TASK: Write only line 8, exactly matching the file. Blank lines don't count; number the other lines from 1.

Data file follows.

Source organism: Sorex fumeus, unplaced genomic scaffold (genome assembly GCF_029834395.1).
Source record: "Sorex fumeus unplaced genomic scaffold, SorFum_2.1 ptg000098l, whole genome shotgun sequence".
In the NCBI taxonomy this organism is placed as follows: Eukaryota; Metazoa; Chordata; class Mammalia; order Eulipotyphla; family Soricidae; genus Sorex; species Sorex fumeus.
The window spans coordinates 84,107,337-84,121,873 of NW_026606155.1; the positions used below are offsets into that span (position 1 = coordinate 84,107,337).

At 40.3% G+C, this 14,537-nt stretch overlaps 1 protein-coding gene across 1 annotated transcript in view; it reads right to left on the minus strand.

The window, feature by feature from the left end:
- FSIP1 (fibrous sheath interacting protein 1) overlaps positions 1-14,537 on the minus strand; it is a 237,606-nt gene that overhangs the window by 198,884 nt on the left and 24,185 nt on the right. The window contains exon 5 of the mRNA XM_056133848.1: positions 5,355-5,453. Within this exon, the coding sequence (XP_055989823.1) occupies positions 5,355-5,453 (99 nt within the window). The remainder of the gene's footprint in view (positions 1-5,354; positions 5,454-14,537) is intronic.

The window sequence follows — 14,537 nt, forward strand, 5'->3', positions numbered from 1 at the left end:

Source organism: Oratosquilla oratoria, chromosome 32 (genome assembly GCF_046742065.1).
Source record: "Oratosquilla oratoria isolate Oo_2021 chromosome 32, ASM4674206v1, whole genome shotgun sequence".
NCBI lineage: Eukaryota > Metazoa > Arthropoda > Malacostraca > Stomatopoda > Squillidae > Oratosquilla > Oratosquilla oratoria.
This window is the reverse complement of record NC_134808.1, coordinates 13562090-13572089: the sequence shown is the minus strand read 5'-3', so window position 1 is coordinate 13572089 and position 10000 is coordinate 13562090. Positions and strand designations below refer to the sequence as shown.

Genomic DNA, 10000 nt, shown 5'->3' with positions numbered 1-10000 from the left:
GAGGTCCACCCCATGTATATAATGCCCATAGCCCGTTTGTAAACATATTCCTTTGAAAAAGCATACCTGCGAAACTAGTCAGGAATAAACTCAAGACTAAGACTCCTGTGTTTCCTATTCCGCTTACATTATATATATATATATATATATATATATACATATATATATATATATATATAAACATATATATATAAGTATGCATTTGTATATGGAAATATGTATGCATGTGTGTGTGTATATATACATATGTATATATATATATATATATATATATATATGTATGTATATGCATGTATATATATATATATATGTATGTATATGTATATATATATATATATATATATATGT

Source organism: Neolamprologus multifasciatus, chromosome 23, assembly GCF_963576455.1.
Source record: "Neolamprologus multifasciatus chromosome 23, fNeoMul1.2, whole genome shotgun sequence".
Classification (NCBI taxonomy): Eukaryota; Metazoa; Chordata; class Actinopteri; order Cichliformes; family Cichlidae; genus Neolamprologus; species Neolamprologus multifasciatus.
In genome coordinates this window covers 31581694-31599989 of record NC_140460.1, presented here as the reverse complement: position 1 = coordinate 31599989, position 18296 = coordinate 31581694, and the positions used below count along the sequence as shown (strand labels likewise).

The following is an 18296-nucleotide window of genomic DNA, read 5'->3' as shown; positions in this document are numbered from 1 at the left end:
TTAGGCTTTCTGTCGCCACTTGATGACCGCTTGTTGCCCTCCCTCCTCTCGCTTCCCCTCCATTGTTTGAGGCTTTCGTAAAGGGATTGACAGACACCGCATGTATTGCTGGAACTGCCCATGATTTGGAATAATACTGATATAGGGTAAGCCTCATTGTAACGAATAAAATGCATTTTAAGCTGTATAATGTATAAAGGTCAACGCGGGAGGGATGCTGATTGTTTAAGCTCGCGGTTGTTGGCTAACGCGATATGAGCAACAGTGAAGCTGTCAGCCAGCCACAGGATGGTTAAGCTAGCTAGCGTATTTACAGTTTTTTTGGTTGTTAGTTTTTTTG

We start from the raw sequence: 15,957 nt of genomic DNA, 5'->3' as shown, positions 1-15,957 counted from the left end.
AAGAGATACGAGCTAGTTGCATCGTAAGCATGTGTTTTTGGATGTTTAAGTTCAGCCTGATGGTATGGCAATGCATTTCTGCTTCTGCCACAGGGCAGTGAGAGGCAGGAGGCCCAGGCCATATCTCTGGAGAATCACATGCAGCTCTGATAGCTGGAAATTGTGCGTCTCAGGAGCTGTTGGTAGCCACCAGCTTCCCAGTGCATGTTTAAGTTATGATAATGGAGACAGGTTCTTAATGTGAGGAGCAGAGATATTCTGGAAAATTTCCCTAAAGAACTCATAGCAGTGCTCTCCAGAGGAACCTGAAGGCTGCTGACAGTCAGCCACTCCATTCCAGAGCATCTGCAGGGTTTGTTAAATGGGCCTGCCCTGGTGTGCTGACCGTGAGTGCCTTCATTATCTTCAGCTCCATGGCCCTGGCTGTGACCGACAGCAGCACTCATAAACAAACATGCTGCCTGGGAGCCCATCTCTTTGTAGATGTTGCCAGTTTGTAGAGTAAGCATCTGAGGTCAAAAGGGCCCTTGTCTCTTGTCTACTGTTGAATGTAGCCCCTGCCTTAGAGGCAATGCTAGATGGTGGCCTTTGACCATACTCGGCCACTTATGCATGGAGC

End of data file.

The window sequence follows — 14,537 nt, forward strand, 5'->3', positions numbered from 1 at the left end: